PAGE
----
However, Davey C and family turned up last night, and despite being obviously in pain, Pru had a lovely time being fussed by everyone. This evening Lee Walker and family are scheduled to turn up....
(Note her shaved leg and scar)
On this day in 1946 Mark Snow, the composer of the X Files theme tune, was born.
And now the news:
Fast Asleep to Wide Awake: Hibernating Bears, Pred...
Georgia hunter fined for shooting endangered Flori...
Sweden fears swimming raccoon invasion
Earth is home to 8.7 million species
Stillwater Sasquatch video arouses scepticism
Attack of the killer ravens: Flocks are suddenly s...
Burbank businessman arrested over feeding of birds...
Wildwood joins the fight to save Britain's badgers...
At the cocktail party the other day I was shocked to discover that certain young CFZ members didn't get my reference to mushrooms and snakes when I was handing out badges, so just for them:
Wednesday, August 24, 2011
I'm writing to update you on our UK Overseas Territories appeal.
We're delighted to have so far raised £280,000 in donations and had 15,000 pledges from people like you. This means we're getting close to our target of £527,640 to take care of rockhopper penguins and the other species in our UK Overseas Territories for the next few years.
I'm also pleased to tell you that thanks to all this support, we're completing three island restoration projects with our international partners. This is the largest number of islands ever to be cleared of invasive species in one go, and will include a rat eradication programme on the UK's very own Henderson Island.
This is a great step forwards for our work to restore and conserve the precious wildlife living throughout the UK Overseas Territories. You can find out more about this voyage in our update, where you'll also find exclusive images of some of the wildlife of these islands, which you can download for free!
There is still time to donate to this appeal if you can. We realise that this is a difficult time for many people to donate to charity and every donation is greatly appreciated. A donation of £11, or whatever you can afford, will help us continue our fight for these unique and extraordinary islands.
You can also show your support by adding your name to our pledge. We're asking the UK Government to do its bit to protect these beautiful and precious islands.
Thanks to the support of people like you, we're a step closer to protecting these places and saving their unique wildlife.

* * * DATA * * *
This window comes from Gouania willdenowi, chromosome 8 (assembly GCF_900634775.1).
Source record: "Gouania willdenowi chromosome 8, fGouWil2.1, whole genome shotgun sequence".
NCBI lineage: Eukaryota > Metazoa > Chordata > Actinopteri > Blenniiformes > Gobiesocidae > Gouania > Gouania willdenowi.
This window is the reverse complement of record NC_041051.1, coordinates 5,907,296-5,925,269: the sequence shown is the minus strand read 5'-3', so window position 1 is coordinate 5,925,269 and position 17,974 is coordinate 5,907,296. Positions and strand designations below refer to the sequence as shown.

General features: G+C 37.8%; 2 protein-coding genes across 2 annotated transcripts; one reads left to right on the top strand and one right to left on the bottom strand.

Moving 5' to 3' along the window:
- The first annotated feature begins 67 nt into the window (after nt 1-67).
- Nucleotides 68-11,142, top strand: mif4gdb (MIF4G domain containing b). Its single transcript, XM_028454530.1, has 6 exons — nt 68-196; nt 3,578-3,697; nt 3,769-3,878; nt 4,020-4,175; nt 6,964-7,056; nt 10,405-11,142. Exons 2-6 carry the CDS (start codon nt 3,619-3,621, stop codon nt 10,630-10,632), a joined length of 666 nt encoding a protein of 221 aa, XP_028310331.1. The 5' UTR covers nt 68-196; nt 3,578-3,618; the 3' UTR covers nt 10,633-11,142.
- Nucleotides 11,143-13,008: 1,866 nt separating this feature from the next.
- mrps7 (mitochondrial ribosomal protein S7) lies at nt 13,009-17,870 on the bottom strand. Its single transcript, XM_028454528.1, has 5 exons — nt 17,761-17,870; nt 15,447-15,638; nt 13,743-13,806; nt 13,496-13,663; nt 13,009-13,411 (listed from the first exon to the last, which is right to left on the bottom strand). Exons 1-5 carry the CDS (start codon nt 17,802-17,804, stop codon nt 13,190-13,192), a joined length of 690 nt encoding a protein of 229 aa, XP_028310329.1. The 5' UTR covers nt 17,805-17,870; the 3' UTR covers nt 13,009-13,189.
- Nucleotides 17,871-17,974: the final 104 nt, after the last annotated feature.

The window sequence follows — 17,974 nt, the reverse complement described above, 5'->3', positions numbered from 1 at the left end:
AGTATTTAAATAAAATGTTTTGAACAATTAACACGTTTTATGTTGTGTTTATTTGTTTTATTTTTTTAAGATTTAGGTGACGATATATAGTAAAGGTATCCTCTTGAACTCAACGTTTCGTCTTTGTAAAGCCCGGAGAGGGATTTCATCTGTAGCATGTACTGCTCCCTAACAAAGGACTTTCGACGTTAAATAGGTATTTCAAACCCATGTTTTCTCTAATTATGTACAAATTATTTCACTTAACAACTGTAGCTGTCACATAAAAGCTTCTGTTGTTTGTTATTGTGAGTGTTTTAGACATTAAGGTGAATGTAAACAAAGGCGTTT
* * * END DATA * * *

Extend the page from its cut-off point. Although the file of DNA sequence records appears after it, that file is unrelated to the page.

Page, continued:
WEIRD WEEKEND 2011: Jonathan McGowan discusses evidence for Big Cats in the UK (A short film by Gavin Lloyd Wilson)
Jonathan McGowan, naturalist, taxidermist and alien big cat researcher, discusses and shows evidence for big cats in the UK at the Centre for Fortean Zoology (CFZ) Weird Weekend 2011, filmed in Woolsery on Saturday 20 August 2011.
Corinna and Graham collected Prudence from the vet late yesterday afternoon.
The operation seems to have gone quite well but the poor little girl is feeling very sorry for herself as you can see from this photograph.
She will be confined to the kitchenand the sitting room (under supervision) for the next month or so and Corinna and I will probably spend much of that time sleeping downstairs to keep her company. She has to be kept as immobile as possible to give the bone time to heal and to make sure she doesn't break her new artificial ligament, because that would be a disaster.
We would like to thank North Devon Animal Ambulance in their kindness in covering the cost of the operation. We made a donation to them out of CFZ funds.
Keep her in your prayers and thoughts, and if you feel like lighting a candle to St Francis on her behalf it can do no possible harm. Others of you might feel like having a quick few words with Pan or whichever other goat-legged fellow of the woods seems appropriate.
On this day in 1835 what became known as 'the great moon hoax' was first published by the New York Sun.
And now the news:
Ancient 'Daddy Long Legs' Revealed in 3-D Models
Ancient Wild Horses Help Unlock Past
Iberian lynx 'not doomed' by low genetic diversity...
Wetland birds being frozen out of Britain
Count of rare Australian cockatoo reveals 2,000-st...
Critically Endangered Ploughshare tortoises rescue...
Females Can Place Limits On Evolution of Attractiv...
Lake Erie Watersnake to be removed from endangered...
International Trade Restrictions Sought to End Uns...
International Trade Restrictions Sought to End Uns...
Walruses forsaking sea ice for sand
Jim Carrey attempts to sing 'I am the walrus'... Somebody stop him:
And on Frontiers of Anthropology:
Tuesday, August 23, 2011
On this day in 1957 Stephen Fry was born. He likes Twitter.
And now the news:
Scientists reveal health benefits of breeding with...
Kangaroo goes on lingerie theft rampage in Czech R...
Dolphin With Prosthetic Tail Gets Ready For Waves ...
Clucky find: Man lays claim to world's smallest ch...
Fossil microbes discovered in Australia could be E...
Kent sightings confirm otters recently found every...
Homo erectus was first master chef: study
Homo Erectus travelled the high seas
Travelling the high seas, eh?
Prudence went into the veterinary hospital today for her operation. It should be straightforward, but in the light of what happened to Biggles a year ago, Corinna and I are both very worried.
Remember her in your thoughts, prayers and intercessions to Saint Francis.
Monday, August 22, 2011
On this day in 79 AD the volcanic eruption that would bury Pompeii started.
And now the news:
Decline in bottlenose dolphins is linked to pollut...
Unusual sighting - A pink grasshopper
Swedish House Up For Sale, Complete With Tomb, Ske...
Snakes and toads in London
The trial of Hissing Sid:
The Werewolf Book - Reviewed
The Wild Thing Of Warrington
From CFZ Australia:
New Zealand's big cats on the prowl again...
Cassius the monster croc of them all
Happy Birthday Jonathan Downes!
Hopping news - how the kangaroo got its bounce
Prof Brian Sykes at the Weird Weekend 2011
From CFZ New Zealand:
Is this a UFO? An Unidentified Feline Object?
From CFZ Canada:
Sunday, August 21, 2011
The Centre for Fortean Zoology (CFZ), based at Woolfardisworthy, is staging its annual conference this weekend and organisers kicked off proceedings by unveiling evidence that they claim proves big cats were running wild in Devon over 100 years ago – and that they are still here today.